On Sunday morning as I cast my vote in the Catalan election, I thought of the day that George Orwell arrived in Barcelona. It was the day after Christmas in 1936 and Spain was in the midst of a terrifying and utterly chaotic civil war.
Orwell was shot in the throat and barely survived to tell the tale of what he saw, but survive he did, and in 1938 Homage to Catalonia, his personal account of the near six months he spent on the front lines of the Spanish Revolution, was published to little attention. In fact, it wasn't published in the United States until 1952.
Nevertheless, it has become, in the years and for generations that have followed, a landmark text of the 20th century and an indispensable read.
"I had come to Spain with some notion of writing newspaper articles," Orwell wrote, "but I had joined the militia almost immediately, because at that time and in that atmosphere it seemed the only conceivable thing to do."
Few stories of conflict manage to stir together such a moving admixture of horror, grace, brutality and, yes, even humor. "The Spaniards are good at many things, but not at making war," he wrote. "In Spain nothing, from a meal to a battle, ever happens at the appointed time."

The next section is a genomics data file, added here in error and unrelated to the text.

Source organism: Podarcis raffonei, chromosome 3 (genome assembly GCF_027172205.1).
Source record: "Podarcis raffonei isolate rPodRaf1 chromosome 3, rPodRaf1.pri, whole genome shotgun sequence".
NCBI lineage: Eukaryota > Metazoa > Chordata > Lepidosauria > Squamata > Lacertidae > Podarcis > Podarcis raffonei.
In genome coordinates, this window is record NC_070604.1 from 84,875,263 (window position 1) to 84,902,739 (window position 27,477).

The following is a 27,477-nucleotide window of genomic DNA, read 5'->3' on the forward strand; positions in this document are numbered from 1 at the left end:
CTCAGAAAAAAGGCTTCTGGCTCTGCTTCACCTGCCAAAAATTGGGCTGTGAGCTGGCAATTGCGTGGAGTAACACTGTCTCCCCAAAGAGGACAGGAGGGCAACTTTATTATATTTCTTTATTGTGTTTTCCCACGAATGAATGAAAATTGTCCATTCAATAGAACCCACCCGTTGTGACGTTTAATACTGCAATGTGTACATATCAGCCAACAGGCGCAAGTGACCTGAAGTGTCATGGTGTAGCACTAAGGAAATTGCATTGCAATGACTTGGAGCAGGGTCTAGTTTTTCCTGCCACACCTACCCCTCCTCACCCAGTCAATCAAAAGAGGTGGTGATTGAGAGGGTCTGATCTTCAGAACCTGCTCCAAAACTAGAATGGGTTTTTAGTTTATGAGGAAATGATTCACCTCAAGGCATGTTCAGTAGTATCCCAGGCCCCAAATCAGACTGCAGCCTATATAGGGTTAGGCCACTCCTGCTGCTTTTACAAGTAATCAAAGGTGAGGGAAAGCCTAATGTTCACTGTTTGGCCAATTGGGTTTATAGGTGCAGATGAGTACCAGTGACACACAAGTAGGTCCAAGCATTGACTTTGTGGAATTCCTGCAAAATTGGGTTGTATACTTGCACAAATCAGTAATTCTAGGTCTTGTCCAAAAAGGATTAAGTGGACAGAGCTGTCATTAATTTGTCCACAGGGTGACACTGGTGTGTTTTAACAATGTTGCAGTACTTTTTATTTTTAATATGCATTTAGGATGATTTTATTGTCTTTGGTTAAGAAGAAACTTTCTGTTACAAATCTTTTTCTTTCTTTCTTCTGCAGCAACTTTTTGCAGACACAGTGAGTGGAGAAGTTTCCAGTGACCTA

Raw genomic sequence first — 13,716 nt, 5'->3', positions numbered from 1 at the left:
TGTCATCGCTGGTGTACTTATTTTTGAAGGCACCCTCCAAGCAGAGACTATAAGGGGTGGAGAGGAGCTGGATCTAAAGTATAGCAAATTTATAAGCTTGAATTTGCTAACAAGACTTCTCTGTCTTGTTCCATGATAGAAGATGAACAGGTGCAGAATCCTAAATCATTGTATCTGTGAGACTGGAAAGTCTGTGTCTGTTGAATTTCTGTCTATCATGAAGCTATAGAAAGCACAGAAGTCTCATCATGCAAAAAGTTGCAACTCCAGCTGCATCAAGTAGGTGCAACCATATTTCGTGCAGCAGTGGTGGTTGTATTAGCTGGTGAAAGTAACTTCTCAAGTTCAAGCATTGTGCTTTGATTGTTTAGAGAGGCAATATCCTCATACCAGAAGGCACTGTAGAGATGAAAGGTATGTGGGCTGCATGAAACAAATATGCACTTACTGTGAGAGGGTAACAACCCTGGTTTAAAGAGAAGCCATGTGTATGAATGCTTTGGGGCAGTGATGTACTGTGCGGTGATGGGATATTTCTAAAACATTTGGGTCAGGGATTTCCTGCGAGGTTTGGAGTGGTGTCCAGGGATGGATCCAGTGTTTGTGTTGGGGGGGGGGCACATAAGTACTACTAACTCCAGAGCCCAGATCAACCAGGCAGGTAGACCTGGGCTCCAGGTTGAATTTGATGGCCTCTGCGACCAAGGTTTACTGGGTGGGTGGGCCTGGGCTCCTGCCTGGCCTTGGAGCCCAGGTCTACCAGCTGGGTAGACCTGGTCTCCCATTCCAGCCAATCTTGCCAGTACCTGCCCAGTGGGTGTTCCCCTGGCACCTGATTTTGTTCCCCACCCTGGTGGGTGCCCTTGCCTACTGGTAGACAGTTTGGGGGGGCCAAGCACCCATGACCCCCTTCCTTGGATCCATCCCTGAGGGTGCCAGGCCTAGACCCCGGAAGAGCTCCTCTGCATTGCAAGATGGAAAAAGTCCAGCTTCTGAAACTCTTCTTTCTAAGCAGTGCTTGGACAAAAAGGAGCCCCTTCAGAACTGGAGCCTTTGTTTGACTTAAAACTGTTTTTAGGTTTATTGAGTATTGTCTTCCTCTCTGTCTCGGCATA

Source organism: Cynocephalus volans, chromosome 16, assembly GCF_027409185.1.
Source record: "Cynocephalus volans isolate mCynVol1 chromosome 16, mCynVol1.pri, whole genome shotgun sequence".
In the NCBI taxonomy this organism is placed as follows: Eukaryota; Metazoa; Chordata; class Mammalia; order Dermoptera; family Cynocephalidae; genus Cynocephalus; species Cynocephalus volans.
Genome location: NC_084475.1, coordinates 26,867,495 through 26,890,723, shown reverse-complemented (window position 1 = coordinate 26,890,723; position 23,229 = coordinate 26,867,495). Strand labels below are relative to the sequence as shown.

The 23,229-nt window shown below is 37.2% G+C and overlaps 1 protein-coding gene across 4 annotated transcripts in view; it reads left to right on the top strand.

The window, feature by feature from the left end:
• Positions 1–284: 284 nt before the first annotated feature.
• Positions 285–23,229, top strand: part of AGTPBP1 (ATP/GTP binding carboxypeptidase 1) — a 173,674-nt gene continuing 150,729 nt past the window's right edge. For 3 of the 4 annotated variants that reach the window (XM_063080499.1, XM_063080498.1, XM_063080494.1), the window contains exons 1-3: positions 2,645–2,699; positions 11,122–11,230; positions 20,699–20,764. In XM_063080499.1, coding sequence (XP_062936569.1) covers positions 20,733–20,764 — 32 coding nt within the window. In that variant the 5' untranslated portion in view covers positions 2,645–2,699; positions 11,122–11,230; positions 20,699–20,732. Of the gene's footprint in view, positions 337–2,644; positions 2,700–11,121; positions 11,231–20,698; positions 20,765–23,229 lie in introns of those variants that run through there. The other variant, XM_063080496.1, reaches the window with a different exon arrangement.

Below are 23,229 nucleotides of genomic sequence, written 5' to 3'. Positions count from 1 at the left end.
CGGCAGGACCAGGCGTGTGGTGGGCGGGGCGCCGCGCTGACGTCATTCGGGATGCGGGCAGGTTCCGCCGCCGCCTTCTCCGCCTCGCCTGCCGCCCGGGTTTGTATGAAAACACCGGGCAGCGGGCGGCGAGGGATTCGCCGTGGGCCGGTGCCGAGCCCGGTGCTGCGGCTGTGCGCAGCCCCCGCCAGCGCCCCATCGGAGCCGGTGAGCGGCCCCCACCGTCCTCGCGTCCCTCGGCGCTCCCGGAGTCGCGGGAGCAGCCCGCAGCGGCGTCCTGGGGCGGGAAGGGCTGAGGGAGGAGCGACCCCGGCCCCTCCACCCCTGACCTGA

This is the story of an individual, determined to do what he thinks is the right thing, caught in the midst of a spiraling conflict that has long since spun out of control.
Today, that messy war in Spain has been replaced by a messy political situation. Those traumas of the past still play out, faintly, in the current politics of the country.
At the time, Orwell wrote, "the rights and wrongs had seemed so beautifully simple." I wonder what he would say now?
Rowan Ricardo Phillips' next book of poetry is Heaven: Poems. He is also a judge for this year's National Book Award in Poetry. He is a resident of Catalonia.